Board of Supervisors approves disaster declaration following storm damage

Published 2:18 pm Monday, April 15, 2024

The Warren County Board of Supervisors during its regular meeting Monday approved a disaster declaration following last week’s storm, which left many residents dealing with significant damage to homes and other property.

Warren County Emergency Management Director John Elfer told supervisors 17 homes were damaged during the storm, with four completely destroyed. Following the meeting, Elfer said the declaration could go a long way toward helping with the cleanup effort county-wide.

“The reason we did a proclamation was to make it easier to get assistance from outside agencies, like MEMA (Mississippi Emergency Management Agency),” he said. “And if we had to do bids, then it would be a little bit easier to mitigate the storm damage and assist the public.”

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Elfer said, while bids normally must be received for all county work, a disaster declaration can help speed up the process.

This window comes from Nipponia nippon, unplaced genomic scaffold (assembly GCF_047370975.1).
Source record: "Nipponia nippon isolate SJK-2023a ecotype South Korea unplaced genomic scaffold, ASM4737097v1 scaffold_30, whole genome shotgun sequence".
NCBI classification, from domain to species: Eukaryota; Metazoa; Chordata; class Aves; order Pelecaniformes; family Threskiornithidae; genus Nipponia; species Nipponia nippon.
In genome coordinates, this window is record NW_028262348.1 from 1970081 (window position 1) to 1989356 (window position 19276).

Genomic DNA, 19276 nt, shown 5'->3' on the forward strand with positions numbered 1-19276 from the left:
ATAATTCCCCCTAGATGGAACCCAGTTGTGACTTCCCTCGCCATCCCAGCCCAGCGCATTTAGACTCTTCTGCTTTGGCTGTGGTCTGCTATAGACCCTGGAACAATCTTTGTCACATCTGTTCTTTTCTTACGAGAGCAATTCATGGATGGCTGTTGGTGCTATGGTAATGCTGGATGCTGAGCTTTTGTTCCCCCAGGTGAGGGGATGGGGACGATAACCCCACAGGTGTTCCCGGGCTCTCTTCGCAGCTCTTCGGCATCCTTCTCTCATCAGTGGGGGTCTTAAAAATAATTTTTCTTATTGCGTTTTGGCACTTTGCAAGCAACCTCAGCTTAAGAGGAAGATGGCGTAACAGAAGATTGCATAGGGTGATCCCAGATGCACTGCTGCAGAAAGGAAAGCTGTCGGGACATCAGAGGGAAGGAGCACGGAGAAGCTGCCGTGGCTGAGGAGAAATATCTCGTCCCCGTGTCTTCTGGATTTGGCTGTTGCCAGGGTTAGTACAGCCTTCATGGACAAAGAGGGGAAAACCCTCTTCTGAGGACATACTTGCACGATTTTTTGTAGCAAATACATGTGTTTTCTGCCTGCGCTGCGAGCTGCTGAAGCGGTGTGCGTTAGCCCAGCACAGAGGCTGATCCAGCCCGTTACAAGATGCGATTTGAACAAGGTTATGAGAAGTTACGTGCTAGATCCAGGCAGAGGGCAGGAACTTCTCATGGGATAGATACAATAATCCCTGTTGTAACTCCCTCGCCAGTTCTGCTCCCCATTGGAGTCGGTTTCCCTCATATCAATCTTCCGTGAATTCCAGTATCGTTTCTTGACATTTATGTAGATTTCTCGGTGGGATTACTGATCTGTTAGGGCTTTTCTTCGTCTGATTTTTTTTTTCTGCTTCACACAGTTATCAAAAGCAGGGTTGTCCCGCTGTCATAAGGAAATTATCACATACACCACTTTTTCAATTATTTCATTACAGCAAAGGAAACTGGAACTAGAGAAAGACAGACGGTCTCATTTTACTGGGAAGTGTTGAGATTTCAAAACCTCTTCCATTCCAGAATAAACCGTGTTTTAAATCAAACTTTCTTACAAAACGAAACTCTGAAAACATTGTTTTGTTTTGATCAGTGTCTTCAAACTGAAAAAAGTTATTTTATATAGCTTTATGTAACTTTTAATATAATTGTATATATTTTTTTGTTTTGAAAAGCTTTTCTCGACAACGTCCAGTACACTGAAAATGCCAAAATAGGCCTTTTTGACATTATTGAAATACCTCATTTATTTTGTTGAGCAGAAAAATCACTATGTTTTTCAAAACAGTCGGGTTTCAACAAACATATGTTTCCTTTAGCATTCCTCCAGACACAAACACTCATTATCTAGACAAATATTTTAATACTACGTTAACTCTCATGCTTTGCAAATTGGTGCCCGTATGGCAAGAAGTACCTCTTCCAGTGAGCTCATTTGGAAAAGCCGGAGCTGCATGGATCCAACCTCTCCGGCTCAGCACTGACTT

“That would give us a little flexibility if we had to spend some money on something, we wouldn’t have to necessarily get the bids like we normally do,” he said.

Elfer said Warren County sustained damage across the board, including to homes and property, but also to power lines and to public areas due to erosion. He added that, because of the widespread damage done by the storm in other parts of the state, relief may also come from D.C.

“We had 17 homes that were damaged, and at least four were completely destroyed,” Elfer said. “I’ve talked to MEMA this morning and they may come do preliminary damage assessments. I don’t know that we’ll get a federal declaration; we might get one if they do all the counties. Scott County had 57 homes (damaged) and they had a fatality.”

Elfer said, while damage occurred across Vicksburg and Warren County, significantly impacted areas included Sherman Avenue, Dana Road, and North Washington Street, the latter being affected largely by erosion between the Klondyke Trading Post and U.S. Highway 61.

“There’s a good amount of erosion, which is pretty typical for that part of the city,” he said. “It’s just that type of soil we have. It was just a combination of both (city and county damage). A lot of times it tends to go way north or way south. This time it wasn’t one particular area that was worse than the other. We had damage all the way from Eagle Lake to Jeff Davis.”